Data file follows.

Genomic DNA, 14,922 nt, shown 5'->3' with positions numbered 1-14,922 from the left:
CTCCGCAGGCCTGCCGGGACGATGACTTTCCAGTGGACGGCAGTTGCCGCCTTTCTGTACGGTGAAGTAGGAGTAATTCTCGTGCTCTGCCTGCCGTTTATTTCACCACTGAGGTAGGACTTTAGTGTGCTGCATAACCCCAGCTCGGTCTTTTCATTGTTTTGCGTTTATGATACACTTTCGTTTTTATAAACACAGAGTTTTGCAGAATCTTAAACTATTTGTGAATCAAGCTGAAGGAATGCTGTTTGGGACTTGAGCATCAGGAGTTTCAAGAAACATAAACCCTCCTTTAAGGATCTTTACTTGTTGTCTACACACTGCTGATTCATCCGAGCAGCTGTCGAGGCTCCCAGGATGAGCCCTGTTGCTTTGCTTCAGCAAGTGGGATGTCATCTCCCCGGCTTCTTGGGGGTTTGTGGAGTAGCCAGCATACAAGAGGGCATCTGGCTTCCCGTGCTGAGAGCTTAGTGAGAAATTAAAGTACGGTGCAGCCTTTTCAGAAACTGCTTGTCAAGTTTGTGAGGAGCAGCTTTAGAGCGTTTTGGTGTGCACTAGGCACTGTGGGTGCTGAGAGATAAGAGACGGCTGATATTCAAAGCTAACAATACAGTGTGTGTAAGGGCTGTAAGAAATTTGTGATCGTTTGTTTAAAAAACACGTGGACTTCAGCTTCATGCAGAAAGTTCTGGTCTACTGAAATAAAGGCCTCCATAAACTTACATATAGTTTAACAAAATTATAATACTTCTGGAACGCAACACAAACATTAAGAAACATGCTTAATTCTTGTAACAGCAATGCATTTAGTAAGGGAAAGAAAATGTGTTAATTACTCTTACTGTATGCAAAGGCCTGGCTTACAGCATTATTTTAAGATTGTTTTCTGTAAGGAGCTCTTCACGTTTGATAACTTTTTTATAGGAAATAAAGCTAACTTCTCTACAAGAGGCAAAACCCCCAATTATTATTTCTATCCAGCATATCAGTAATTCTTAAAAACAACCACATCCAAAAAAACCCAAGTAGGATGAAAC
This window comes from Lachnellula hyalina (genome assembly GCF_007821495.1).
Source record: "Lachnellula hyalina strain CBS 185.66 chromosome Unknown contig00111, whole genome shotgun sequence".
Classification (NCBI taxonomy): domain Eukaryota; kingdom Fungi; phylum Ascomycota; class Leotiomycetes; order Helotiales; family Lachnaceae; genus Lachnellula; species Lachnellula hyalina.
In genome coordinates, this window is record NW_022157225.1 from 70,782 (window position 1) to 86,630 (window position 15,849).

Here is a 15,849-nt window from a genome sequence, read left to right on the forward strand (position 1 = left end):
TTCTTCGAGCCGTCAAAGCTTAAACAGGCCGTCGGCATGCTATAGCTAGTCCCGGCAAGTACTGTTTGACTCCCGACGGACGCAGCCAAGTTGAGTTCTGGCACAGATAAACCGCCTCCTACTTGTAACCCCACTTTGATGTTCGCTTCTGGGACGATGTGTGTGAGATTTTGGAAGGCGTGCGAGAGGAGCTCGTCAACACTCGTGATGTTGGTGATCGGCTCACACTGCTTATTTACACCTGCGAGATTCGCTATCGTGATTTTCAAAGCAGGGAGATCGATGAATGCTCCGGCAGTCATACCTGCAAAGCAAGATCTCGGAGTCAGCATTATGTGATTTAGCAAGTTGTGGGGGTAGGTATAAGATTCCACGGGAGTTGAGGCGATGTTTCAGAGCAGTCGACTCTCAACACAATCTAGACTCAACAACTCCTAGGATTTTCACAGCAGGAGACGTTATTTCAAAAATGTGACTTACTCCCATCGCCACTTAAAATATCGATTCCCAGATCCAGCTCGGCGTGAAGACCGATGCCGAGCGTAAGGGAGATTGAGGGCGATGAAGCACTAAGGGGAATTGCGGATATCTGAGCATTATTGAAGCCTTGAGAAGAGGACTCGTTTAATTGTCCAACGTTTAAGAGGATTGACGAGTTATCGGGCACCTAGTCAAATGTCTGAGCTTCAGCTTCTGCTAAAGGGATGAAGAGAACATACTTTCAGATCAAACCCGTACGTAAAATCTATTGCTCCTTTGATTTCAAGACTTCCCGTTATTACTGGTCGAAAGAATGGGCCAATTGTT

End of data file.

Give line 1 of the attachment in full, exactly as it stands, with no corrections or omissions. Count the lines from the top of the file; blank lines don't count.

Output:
Genomic DNA, 14,922 nt, shown 5'->3' with positions numbered 1-14,922 from the left: